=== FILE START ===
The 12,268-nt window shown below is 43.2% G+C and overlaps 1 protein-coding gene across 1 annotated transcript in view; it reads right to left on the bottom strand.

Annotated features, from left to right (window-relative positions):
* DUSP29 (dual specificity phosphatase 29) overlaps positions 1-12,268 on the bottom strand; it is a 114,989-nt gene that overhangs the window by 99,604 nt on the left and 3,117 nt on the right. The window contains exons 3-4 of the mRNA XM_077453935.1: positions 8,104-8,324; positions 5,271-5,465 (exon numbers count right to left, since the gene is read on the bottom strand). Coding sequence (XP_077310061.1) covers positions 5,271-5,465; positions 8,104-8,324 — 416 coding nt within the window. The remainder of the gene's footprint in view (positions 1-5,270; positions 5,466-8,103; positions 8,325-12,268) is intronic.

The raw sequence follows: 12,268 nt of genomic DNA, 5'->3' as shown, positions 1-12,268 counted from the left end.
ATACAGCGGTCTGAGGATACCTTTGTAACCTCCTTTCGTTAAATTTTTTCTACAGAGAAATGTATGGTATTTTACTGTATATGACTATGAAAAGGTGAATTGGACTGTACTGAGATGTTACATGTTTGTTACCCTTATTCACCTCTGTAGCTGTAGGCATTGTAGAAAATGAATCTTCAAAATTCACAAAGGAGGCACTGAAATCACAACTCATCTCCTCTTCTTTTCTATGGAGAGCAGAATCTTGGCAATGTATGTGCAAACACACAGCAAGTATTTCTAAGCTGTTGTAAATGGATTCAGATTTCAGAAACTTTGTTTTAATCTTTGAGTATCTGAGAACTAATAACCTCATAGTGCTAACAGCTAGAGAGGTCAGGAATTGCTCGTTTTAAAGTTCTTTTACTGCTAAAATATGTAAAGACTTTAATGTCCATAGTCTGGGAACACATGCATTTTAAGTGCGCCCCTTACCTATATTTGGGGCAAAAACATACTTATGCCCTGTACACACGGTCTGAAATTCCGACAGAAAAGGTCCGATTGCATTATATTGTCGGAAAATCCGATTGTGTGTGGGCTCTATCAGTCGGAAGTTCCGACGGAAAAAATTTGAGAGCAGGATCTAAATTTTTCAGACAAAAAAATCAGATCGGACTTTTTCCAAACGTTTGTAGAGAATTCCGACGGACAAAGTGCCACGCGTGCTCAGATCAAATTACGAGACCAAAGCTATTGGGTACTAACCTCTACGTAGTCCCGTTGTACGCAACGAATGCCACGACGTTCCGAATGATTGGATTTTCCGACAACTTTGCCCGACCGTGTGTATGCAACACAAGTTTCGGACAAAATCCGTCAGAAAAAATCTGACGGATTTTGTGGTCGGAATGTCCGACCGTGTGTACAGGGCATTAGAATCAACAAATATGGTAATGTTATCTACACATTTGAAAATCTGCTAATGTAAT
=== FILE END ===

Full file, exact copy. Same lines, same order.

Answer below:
The 12,268-nt window shown below is 43.2% G+C and overlaps 1 protein-coding gene across 1 annotated transcript in view; it reads right to left on the bottom strand.

Annotated features, from left to right (window-relative positions):
* DUSP29 (dual specificity phosphatase 29) overlaps positions 1-12,268 on the bottom strand; it is a 114,989-nt gene that overhangs the window by 99,604 nt on the left and 3,117 nt on the right. The window contains exons 3-4 of the mRNA XM_077453935.1: positions 8,104-8,324; positions 5,271-5,465 (exon numbers count right to left, since the gene is read on the bottom strand). Coding sequence (XP_077310061.1) covers positions 5,271-5,465; positions 8,104-8,324 — 416 coding nt within the window. The remainder of the gene's footprint in view (positions 1-5,270; positions 5,466-8,103; positions 8,325-12,268) is intronic.

The raw sequence follows: 12,268 nt of genomic DNA, 5'->3' as shown, positions 1-12,268 counted from the left end.
ATACAGCGGTCTGAGGATACCTTTGTAACCTCCTTTCGTTAAATTTTTTCTACAGAGAAATGTATGGTATTTTACTGTATATGACTATGAAAAGGTGAATTGGACTGTACTGAGATGTTACATGTTTGTTACCCTTATTCACCTCTGTAGCTGTAGGCATTGTAGAAAATGAATCTTCAAAATTCACAAAGGAGGCACTGAAATCACAACTCATCTCCTCTTCTTTTCTATGGAGAGCAGAATCTTGGCAATGTATGTGCAAACACACAGCAAGTATTTCTAAGCTGTTGTAAATGGATTCAGATTTCAGAAACTTTGTTTTAATCTTTGAGTATCTGAGAACTAATAACCTCATAGTGCTAACAGCTAGAGAGGTCAGGAATTGCTCGTTTTAAAGTTCTTTTACTGCTAAAATATGTAAAGACTTTAATGTCCATAGTCTGGGAACACATGCATTTTAAGTGCGCCCCTTACCTATATTTGGGGCAAAAACATACTTATGCCCTGTACACACGGTCTGAAATTCCGACAGAAAAGGTCCGATTGCATTATATTGTCGGAAAATCCGATTGTGTGTGGGCTCTATCAGTCGGAAGTTCCGACGGAAAAAATTTGAGAGCAGGATCTAAATTTTTCAGACAAAAAAATCAGATCGGACTTTTTCCAAACGTTTGTAGAGAATTCCGACGGACAAAGTGCCACGCGTGCTCAGATCAAATTACGAGACCAAAGCTATTGGGTACTAACCTCTACGTAGTCCCGTTGTACGCAACGAATGCCACGACGTTCCGAATGATTGGATTTTCCGACAACTTTGCCCGACCGTGTGTATGCAACACAAGTTTCGGACAAAATCCGTCAGAAAAAATCTGACGGATTTTGTGGTCGGAATGTCCGACCGTGTGTACAGGGCATTAGAATCAACAAATATGGTAATGTTATCTACACATTTGAAAATCTGCTAATGTAAT